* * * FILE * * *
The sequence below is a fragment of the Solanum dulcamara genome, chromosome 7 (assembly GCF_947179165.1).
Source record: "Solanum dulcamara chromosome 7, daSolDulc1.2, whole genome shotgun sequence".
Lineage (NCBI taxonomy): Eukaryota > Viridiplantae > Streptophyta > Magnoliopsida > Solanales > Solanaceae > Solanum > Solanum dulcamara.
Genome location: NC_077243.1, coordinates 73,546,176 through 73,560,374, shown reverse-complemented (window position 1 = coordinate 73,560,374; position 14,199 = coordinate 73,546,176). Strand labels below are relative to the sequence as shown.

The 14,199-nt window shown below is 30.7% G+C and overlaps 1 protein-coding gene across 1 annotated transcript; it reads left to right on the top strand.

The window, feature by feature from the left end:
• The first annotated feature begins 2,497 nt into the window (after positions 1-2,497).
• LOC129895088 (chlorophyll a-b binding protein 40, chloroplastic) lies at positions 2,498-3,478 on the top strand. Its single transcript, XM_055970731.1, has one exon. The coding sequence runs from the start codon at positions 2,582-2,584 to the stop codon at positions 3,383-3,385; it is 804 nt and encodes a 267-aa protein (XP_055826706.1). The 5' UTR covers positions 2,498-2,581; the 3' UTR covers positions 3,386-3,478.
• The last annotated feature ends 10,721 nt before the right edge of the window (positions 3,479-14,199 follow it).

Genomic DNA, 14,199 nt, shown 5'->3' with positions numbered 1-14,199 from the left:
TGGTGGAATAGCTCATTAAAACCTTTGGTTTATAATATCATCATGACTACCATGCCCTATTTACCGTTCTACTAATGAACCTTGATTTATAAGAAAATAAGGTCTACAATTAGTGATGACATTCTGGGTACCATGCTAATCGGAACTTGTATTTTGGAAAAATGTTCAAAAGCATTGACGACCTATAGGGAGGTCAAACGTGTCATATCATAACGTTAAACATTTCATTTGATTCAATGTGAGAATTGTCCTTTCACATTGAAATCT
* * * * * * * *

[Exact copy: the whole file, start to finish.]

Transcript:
The sequence below is a fragment of the Solanum dulcamara genome, chromosome 7 (assembly GCF_947179165.1).
Source record: "Solanum dulcamara chromosome 7, daSolDulc1.2, whole genome shotgun sequence".
Lineage (NCBI taxonomy): Eukaryota > Viridiplantae > Streptophyta > Magnoliopsida > Solanales > Solanaceae > Solanum > Solanum dulcamara.
Genome location: NC_077243.1, coordinates 73,546,176 through 73,560,374, shown reverse-complemented (window position 1 = coordinate 73,560,374; position 14,199 = coordinate 73,546,176). Strand labels below are relative to the sequence as shown.

The 14,199-nt window shown below is 30.7% G+C and overlaps 1 protein-coding gene across 1 annotated transcript; it reads left to right on the top strand.

The window, feature by feature from the left end:
• The first annotated feature begins 2,497 nt into the window (after positions 1-2,497).
• LOC129895088 (chlorophyll a-b binding protein 40, chloroplastic) lies at positions 2,498-3,478 on the top strand. Its single transcript, XM_055970731.1, has one exon. The coding sequence runs from the start codon at positions 2,582-2,584 to the stop codon at positions 3,383-3,385; it is 804 nt and encodes a 267-aa protein (XP_055826706.1). The 5' UTR covers positions 2,498-2,581; the 3' UTR covers positions 3,386-3,478.
• The last annotated feature ends 10,721 nt before the right edge of the window (positions 3,479-14,199 follow it).

Genomic DNA, 14,199 nt, shown 5'->3' with positions numbered 1-14,199 from the left:
TGGTGGAATAGCTCATTAAAACCTTTGGTTTATAATATCATCATGACTACCATGCCCTATTTACCGTTCTACTAATGAACCTTGATTTATAAGAAAATAAGGTCTACAATTAGTGATGACATTCTGGGTACCATGCTAATCGGAACTTGTATTTTGGAAAAATGTTCAAAAGCATTGACGACCTATAGGGAGGTCAAACGTGTCATATCATAACGTTAAACATTTCATTTGATTCAATGTGAGAATTGTCCTTTCACATTGAAATCT